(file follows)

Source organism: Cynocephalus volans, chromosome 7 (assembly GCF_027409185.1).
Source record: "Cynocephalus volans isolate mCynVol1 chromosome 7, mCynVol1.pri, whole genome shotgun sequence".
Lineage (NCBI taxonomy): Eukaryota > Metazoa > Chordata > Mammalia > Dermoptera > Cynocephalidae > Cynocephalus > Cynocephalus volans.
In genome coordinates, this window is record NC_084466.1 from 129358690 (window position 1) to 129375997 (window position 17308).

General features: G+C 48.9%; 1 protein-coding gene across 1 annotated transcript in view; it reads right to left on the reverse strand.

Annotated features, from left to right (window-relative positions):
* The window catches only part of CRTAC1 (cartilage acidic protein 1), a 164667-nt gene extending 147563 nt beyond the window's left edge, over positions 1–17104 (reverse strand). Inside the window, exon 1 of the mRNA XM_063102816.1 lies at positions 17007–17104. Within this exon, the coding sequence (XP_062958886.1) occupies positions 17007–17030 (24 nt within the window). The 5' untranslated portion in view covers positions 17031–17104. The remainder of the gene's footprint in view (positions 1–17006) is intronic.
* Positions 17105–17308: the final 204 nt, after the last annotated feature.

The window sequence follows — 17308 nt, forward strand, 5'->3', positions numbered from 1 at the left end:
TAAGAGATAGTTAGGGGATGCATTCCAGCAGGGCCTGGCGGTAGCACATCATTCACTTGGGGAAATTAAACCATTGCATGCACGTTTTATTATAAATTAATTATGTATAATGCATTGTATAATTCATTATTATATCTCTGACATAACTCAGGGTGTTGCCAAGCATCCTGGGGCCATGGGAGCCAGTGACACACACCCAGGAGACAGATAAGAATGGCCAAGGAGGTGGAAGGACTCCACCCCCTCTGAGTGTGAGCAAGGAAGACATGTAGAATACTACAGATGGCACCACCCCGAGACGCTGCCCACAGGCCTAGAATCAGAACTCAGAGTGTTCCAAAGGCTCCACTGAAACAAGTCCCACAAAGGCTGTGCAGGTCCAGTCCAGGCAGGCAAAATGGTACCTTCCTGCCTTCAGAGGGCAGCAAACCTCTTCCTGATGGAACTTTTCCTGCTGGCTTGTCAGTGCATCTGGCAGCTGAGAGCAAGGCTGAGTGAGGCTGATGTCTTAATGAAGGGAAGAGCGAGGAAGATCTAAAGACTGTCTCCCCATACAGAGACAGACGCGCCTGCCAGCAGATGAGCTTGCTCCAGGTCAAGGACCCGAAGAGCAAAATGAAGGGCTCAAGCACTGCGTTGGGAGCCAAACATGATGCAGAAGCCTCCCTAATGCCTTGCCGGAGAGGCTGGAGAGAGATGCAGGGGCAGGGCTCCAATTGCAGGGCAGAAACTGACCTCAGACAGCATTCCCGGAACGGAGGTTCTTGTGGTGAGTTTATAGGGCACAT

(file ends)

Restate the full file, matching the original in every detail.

Source organism: Cynocephalus volans, chromosome 7 (assembly GCF_027409185.1).
Source record: "Cynocephalus volans isolate mCynVol1 chromosome 7, mCynVol1.pri, whole genome shotgun sequence".
Lineage (NCBI taxonomy): Eukaryota > Metazoa > Chordata > Mammalia > Dermoptera > Cynocephalidae > Cynocephalus > Cynocephalus volans.
In genome coordinates, this window is record NC_084466.1 from 129358690 (window position 1) to 129375997 (window position 17308).

General features: G+C 48.9%; 1 protein-coding gene across 1 annotated transcript in view; it reads right to left on the reverse strand.

Annotated features, from left to right (window-relative positions):
* The window catches only part of CRTAC1 (cartilage acidic protein 1), a 164667-nt gene extending 147563 nt beyond the window's left edge, over positions 1–17104 (reverse strand). Inside the window, exon 1 of the mRNA XM_063102816.1 lies at positions 17007–17104. Within this exon, the coding sequence (XP_062958886.1) occupies positions 17007–17030 (24 nt within the window). The 5' untranslated portion in view covers positions 17031–17104. The remainder of the gene's footprint in view (positions 1–17006) is intronic.
* Positions 17105–17308: the final 204 nt, after the last annotated feature.

The window sequence follows — 17308 nt, forward strand, 5'->3', positions numbered from 1 at the left end:
TAAGAGATAGTTAGGGGATGCATTCCAGCAGGGCCTGGCGGTAGCACATCATTCACTTGGGGAAATTAAACCATTGCATGCACGTTTTATTATAAATTAATTATGTATAATGCATTGTATAATTCATTATTATATCTCTGACATAACTCAGGGTGTTGCCAAGCATCCTGGGGCCATGGGAGCCAGTGACACACACCCAGGAGACAGATAAGAATGGCCAAGGAGGTGGAAGGACTCCACCCCCTCTGAGTGTGAGCAAGGAAGACATGTAGAATACTACAGATGGCACCACCCCGAGACGCTGCCCACAGGCCTAGAATCAGAACTCAGAGTGTTCCAAAGGCTCCACTGAAACAAGTCCCACAAAGGCTGTGCAGGTCCAGTCCAGGCAGGCAAAATGGTACCTTCCTGCCTTCAGAGGGCAGCAAACCTCTTCCTGATGGAACTTTTCCTGCTGGCTTGTCAGTGCATCTGGCAGCTGAGAGCAAGGCTGAGTGAGGCTGATGTCTTAATGAAGGGAAGAGCGAGGAAGATCTAAAGACTGTCTCCCCATACAGAGACAGACGCGCCTGCCAGCAGATGAGCTTGCTCCAGGTCAAGGACCCGAAGAGCAAAATGAAGGGCTCAAGCACTGCGTTGGGAGCCAAACATGATGCAGAAGCCTCCCTAATGCCTTGCCGGAGAGGCTGGAGAGAGATGCAGGGGCAGGGCTCCAATTGCAGGGCAGAAACTGACCTCAGACAGCATTCCCGGAACGGAGGTTCTTGTGGTGAGTTTATAGGGCACAT